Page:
Posted by: patenttranslator | January 3, 2011

Using Google To Find Thieves Of Your Ideas

Try to Google a sentence that you wrote on your blog or something that you put on your website some time ago. If it is something that can be useful to other people as well, the chances are it has been stolen already and you may be able to find it on another blog or website. Maybe stealing is a part of the new normal today. Everybody is stealing now from everybody else if they can get away with it. If this is the new normal, I like this new normal today even less than I did yesterday.

Yesterday, for example, I Googled a sentence that I wrote more than 10 years ago when I was putting together the first version of my website with a website developer in California who lived a few houses away from me. A good web guy is somebody who listens to what you are saying and actually understands what it is that you need, and I am not talking about stock photos and “reality images” from Photoshop. It helps if you can talk to him in person.

The following sentence was on my website 10 years ago under the heading “Our Fees”:

“Pricing for our services is usually quoted by the word, but sometime at an hourly rate, depending on the nature of the assignment. Should it be your preference, we can also provide a firm price quote for your project.”

If you search for the sentence now, Google can find the exact wording on at least three websites: mine, the website of Thief No. 1, and that of Thief No. 2. Thief No. 1, who is in China, seems to have copied from me more than just one sentence. The whole concept of the service that Thief No. 1 is offering is similar to what I am doing, which is fine with me. But they also copied the graphic design of my website, including the round buttons on the left – see an archived “Internet Time Machine” version of my website 10 years ago here. They also put the same links to patent offices in different countries enabling anyone to look for patents in English, Japanese and other languages. That is fine with me too, but I had to come up with these ideas on my own and I paid Steve, my web guy in California, for the work he put into designing the site based on my description.  Thief No. 1 saved some time and money too by simply stealing the whole thing.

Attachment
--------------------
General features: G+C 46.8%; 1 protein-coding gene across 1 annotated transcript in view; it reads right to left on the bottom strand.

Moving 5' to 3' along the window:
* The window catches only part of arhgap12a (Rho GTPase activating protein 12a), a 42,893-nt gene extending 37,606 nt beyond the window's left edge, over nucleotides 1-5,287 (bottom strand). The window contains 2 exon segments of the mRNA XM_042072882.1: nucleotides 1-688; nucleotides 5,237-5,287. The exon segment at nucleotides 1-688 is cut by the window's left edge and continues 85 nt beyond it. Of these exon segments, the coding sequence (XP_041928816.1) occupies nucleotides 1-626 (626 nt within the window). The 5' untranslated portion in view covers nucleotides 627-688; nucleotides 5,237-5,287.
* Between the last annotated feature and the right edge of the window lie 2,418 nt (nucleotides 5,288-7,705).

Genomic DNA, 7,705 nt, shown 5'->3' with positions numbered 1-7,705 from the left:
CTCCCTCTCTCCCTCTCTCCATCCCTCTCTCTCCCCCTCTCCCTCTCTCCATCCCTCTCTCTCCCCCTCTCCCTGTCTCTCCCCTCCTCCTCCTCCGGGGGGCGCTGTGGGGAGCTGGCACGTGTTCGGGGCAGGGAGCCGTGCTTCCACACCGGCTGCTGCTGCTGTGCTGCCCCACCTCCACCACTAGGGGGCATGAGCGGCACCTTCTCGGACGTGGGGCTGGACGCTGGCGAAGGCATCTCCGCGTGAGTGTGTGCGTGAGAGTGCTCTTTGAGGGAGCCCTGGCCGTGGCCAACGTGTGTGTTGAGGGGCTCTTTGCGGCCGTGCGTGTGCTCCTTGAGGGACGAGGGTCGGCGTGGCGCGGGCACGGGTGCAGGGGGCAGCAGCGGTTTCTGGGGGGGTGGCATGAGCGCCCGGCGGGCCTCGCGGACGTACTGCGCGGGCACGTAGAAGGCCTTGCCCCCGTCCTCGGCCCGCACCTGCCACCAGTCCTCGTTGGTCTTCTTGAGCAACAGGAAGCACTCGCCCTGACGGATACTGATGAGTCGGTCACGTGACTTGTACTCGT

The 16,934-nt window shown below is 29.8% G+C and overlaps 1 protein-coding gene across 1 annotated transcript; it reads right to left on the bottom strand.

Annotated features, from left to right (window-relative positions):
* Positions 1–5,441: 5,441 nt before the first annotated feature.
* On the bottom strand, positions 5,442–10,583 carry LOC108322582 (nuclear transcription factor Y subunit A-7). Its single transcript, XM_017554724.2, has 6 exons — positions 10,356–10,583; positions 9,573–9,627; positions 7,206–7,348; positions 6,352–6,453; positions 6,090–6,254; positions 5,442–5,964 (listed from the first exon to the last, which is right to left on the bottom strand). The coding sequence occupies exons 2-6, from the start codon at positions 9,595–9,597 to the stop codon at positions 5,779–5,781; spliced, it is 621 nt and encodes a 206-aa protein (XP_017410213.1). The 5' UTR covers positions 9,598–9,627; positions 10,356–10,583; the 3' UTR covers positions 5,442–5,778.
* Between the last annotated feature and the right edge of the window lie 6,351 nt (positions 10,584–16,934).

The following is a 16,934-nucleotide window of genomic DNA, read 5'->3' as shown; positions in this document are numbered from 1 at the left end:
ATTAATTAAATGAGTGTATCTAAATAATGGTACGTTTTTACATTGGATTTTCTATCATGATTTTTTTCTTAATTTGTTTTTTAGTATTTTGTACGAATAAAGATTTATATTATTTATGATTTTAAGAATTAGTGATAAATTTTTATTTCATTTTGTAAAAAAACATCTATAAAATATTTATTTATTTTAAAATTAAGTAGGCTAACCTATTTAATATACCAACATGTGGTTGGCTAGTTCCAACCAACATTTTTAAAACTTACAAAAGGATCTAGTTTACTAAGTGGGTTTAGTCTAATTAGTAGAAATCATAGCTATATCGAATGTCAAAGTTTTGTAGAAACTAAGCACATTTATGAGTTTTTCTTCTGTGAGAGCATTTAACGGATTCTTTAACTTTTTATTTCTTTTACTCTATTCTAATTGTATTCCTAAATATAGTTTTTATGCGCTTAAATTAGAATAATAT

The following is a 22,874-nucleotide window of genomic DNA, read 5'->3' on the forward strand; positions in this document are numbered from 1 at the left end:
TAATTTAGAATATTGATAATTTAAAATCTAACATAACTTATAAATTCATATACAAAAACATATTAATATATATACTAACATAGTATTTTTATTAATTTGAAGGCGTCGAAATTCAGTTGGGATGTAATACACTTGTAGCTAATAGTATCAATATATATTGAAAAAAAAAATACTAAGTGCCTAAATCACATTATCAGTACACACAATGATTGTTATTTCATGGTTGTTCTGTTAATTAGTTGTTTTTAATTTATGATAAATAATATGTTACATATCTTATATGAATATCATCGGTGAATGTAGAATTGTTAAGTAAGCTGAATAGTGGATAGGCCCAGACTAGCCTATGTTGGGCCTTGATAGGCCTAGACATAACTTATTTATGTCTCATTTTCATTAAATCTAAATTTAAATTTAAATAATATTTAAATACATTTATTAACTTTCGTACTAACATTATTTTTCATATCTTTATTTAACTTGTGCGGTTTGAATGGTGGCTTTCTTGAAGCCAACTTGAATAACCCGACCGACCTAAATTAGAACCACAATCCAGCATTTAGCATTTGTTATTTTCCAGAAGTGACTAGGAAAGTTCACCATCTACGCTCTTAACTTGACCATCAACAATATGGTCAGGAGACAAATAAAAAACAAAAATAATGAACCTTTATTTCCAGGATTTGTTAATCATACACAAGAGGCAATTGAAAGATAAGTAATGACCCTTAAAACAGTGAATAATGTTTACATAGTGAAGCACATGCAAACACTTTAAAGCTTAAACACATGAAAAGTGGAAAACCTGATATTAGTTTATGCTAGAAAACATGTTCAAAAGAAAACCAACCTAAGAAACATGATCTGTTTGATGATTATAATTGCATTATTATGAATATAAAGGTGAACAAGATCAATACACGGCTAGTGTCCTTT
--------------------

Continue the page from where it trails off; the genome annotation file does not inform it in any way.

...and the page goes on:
But the really interesting thief is Thief No. 2. If you go to their Home Page, you will see that they offer “Prior Art Search”, “Patent Illustration”, “Trial Graphics”, “Translation” and “Legal Research”, among other services. They say they have offices in Boston, Chicago, Cleveland, Santa Monica, New York, San Francisco, and in Toronto and Ottawa, Canada. I know the address in San Francisco, this number on Montgomery Street must be a tall office building in Financial District. I used to work there as a freelance translator, going over Japanese documents and translating parts of them on a computer terminal of a law firm that has offices there. But the telephone number listed for the office is not in San Francisco. San Francisco has the 415 area code, 650 is on the Peninsula. If they can provide so many excellent services and have offices in expensive office buildings in so many cities, how come they had to steal what I wrote on my website? Don’t they have people smart enough to write their own marketing material? I guess not. You have to save money somewhere.

The world after Google (WAG) is different from the world before Google (WBG). The bigger fish are still trying to swallow the smaller fish, that will never change. But in the WAG, the world has become a fairly small digital fishbowl and we are all swimming in it. In the WAG, you can actually watch the show in progress using search engines, Google Analytics, and the like. It can be much more entertaining to watch the show in the small digital fishbowl called world on the Internet than watching what you have on your 200 or so TV cable programs, most of which are so awful that you will never watch them, although they will still make you pay for all of them anyway.

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Responses

  1. […] Some people in China, for example, simply copied the design and some of the content of my website. They simply stole it and put it on their own website as I wrote in this post more than 3 years ago …. and then they sent me an e-mail later requesting a price quote for translating patents for […]

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